Paul Muhoho @PeopleDailyKe The Supreme Court has set the threshold for challenging presidential elections high, by rejecting all the key points raised by petitioners who challenged the October 26 election of President Uhuru Kenyatta in a repeat poll.
Uhuru’s re-election was conducted in a free, fair and transparent manner and the outcome was legitimate and credible, the Supreme Court ruled yesterday, negating all the arguments raised by the petitioners.
The ruling is bound to raise the bar high for petitioners who may in future want to challenge a presidential election, given the clear dissection by the judges who isolated prayers made by the petitioners and explained why they could not be granted.
Even the main bones of contention, that the repeat election did not happen in all the 290 constituencies and that fresh nominations should have been conducted for all candidates, were stripped bare of substance by the judges.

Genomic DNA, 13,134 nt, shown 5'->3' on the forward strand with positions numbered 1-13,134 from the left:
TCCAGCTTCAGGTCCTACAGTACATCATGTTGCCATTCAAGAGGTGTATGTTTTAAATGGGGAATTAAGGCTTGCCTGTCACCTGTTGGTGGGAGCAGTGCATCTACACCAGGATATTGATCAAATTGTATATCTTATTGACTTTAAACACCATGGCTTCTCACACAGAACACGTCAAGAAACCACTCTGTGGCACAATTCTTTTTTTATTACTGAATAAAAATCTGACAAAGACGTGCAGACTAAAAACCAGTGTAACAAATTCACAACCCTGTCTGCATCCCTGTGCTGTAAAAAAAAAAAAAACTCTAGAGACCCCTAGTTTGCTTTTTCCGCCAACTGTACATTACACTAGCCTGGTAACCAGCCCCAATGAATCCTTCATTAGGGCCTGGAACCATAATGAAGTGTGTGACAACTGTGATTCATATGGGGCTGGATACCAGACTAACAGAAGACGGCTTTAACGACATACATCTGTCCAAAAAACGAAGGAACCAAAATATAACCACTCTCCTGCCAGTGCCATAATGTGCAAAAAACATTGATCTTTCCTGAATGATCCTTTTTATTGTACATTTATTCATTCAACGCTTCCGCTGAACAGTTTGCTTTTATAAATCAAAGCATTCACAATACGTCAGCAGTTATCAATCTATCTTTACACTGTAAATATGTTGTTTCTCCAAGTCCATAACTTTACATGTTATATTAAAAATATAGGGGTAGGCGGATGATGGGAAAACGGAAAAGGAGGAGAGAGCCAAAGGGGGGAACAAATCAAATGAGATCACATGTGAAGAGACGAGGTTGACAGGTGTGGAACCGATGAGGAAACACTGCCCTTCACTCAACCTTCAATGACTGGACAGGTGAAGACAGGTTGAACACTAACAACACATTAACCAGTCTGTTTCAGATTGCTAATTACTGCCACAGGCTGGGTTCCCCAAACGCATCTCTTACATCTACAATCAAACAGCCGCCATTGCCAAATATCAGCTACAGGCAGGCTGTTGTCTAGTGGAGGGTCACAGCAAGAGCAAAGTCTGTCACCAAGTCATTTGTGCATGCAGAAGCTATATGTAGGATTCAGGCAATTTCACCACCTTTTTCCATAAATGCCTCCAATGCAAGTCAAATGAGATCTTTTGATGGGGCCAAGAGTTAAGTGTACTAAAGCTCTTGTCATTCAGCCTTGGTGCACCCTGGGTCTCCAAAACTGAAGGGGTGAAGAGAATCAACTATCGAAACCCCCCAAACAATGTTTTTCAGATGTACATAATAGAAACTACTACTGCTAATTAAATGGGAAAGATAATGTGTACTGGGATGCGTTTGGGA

Chief Justice David Maraga, Deputy Chief Justice Philomena Mwilu and justices Njoki Ndung’u, Jacton Ojwang, Smoking Wanjala and Isaac Lenaola had all been in agreement in their verdict and read the joint full judgment alternately.
Justice Mohamed Ibrahim who has been indisposed did not take part in the petition. The repeat poll, which was marked by low voter turn-out and widespread violence in some parts of the country, met the constitutional threshold under Article 81 of the Constitution, the epic bench said in their full reasoned judgment.
The court emphasised that the purported withdrawal of National Super Alliance (Nasa) flag-bearer, Raila Odinga and his running-mate Kalonzo Musyoka from the polls on October 10 was of no legal effect since they did not fulfill the requisite procedure for pulling out. The judges also affirmed that fresh nomination of candidates was not required for the polls.
The voluntary boycott by the two could not trigger a fresh election since the race was open to other previous contestants, the court said. The Constitution and the Elections Act do not contemplate boycotts and the only leeway for an aggrieved contestant to quit the race is by formally informing the Independent Election and Boundaries Commission (IEBC) in the prescribed form (24A) three days after the nominations, the court held.